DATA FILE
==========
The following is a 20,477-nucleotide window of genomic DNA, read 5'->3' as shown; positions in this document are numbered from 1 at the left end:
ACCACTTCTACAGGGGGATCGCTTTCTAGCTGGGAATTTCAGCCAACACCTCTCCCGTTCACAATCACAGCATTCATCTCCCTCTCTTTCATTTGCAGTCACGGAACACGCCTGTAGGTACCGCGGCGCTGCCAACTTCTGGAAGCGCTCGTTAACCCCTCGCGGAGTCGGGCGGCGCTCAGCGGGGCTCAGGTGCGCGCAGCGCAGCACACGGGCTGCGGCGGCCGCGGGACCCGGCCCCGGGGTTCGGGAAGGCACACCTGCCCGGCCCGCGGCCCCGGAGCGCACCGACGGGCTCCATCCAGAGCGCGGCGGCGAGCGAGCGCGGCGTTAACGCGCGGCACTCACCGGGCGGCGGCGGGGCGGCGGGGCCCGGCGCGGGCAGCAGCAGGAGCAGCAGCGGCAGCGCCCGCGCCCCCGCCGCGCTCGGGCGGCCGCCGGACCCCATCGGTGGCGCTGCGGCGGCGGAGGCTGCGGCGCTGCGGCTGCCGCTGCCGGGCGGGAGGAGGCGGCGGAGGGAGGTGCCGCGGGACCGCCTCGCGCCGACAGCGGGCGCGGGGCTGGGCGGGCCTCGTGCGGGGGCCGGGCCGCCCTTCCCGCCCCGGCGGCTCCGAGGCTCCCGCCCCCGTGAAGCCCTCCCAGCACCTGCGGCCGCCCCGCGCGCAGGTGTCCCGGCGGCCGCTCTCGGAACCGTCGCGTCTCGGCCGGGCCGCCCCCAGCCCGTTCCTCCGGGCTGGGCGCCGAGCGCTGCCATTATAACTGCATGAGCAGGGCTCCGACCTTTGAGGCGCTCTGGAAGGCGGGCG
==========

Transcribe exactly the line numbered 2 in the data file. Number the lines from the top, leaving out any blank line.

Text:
ACCACTTCTACAGGGGGATCGCTTTCTAGCTGGGAATTTCAGCCAACACCTCTCCCGTTCACAATCACAGCATTCATCTCCCTCTCTTTCATTTGCAGTCACGGAACACGCCTGTAGGTACCGCGGCGCTGCCAACTTCTGGAAGCGCTCGTTAACCCCTCGCGGAGTCGGGCGGCGCTCAGCGGGGCTCAGGTGCGCGCAGCGCAGCACACGGGCTGCGGCGGCCGCGGGACCCGGCCCCGGGGTTCGGGAAGGCACACCTGCCCGGCCCGCGGCCCCGGAGCGCACCGACGGGCTCCATCCAGAGCGCGGCGGCGAGCGAGCGCGGCGTTAACGCGCGGCACTCACCGGGCGGCGGCGGGGCGGCGGGGCCCGGCGCGGGCAGCAGCAGGAGCAGCAGCGGCAGCGCCCGCGCCCCCGCCGCGCTCGGGCGGCCGCCGGACCCCATCGGTGGCGCTGCGGCGGCGGAGGCTGCGGCGCTGCGGCTGCCGCTGCCGGGCGGGAGGAGGCGGCGGAGGGAGGTGCCGCGGGACCGCCTCGCGCCGACAGCGGGCGCGGGGCTGGGCGGGCCTCGTGCGGGGGCCGGGCCGCCCTTCCCGCCCCGGCGGCTCCGAGGCTCCCGCCCCCGTGAAGCCCTCCCAGCACCTGCGGCCGCCCCGCGCGCAGGTGTCCCGGCGGCCGCTCTCGGAACCGTCGCGTCTCGGCCGGGCCGCCCCCAGCCCGTTCCTCCGGGCTGGGCGCCGAGCGCTGCCATTATAACTGCATGAGCAGGGCTCCGACCTTTGAGGCGCTCTGGAAGGCGGGCG